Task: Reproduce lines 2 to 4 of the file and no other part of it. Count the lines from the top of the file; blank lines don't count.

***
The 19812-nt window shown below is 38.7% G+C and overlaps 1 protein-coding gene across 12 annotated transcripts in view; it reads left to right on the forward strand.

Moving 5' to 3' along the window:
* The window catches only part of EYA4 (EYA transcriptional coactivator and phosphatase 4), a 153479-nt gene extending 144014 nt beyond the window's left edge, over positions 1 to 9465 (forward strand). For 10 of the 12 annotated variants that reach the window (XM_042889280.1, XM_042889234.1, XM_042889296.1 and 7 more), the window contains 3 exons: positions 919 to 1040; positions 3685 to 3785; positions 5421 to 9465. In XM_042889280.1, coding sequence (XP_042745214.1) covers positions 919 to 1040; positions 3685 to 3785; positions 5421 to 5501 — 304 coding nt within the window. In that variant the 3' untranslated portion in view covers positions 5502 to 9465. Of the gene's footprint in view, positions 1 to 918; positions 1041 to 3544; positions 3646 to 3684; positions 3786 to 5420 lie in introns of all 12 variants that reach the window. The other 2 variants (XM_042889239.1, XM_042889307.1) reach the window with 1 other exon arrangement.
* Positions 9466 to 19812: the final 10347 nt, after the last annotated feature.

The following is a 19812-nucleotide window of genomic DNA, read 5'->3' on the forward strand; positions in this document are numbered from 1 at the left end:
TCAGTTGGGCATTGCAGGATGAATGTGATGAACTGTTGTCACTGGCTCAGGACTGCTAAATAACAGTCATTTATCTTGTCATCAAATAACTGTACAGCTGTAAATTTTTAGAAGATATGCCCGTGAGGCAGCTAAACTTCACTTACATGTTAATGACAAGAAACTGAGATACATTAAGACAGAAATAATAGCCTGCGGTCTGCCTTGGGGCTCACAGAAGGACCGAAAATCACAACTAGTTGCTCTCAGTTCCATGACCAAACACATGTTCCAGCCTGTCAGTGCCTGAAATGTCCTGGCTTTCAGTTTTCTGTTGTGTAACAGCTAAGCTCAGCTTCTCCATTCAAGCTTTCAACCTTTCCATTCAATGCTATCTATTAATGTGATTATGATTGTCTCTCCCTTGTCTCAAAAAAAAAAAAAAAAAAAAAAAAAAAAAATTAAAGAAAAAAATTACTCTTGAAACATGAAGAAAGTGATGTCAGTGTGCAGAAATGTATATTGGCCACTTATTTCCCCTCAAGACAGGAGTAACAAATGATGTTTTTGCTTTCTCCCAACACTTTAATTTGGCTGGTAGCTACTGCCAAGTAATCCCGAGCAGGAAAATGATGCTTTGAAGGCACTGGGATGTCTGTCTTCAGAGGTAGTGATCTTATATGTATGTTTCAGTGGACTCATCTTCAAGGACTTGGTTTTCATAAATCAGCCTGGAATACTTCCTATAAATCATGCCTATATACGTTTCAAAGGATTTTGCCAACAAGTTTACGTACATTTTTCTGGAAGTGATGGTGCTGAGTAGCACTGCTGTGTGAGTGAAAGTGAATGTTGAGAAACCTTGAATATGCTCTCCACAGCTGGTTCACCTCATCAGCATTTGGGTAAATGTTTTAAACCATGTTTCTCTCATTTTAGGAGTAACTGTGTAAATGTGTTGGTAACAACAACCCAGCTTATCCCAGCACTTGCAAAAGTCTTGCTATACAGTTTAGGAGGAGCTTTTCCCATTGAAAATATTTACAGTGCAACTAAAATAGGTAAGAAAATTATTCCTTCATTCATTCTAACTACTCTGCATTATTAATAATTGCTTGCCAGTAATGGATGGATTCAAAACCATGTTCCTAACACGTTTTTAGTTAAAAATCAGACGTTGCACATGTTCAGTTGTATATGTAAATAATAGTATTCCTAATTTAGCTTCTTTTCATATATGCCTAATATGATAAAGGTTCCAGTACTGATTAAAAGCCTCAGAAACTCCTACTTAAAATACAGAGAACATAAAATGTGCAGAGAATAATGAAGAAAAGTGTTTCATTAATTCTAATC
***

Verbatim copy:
Moving 5' to 3' along the window:
* The window catches only part of EYA4 (EYA transcriptional coactivator and phosphatase 4), a 153479-nt gene extending 144014 nt beyond the window's left edge, over positions 1 to 9465 (forward strand). For 10 of the 12 annotated variants that reach the window (XM_042889280.1, XM_042889234.1, XM_042889296.1 and 7 more), the window contains 3 exons: positions 919 to 1040; positions 3685 to 3785; positions 5421 to 9465. In XM_042889280.1, coding sequence (XP_042745214.1) covers positions 919 to 1040; positions 3685 to 3785; positions 5421 to 5501 — 304 coding nt within the window. In that variant the 3' untranslated portion in view covers positions 5502 to 9465. Of the gene's footprint in view, positions 1 to 918; positions 1041 to 3544; positions 3646 to 3684; positions 3786 to 5420 lie in introns of all 12 variants that reach the window. The other 2 variants (XM_042889239.1, XM_042889307.1) reach the window with 1 other exon arrangement.
* Positions 9466 to 19812: the final 10347 nt, after the last annotated feature.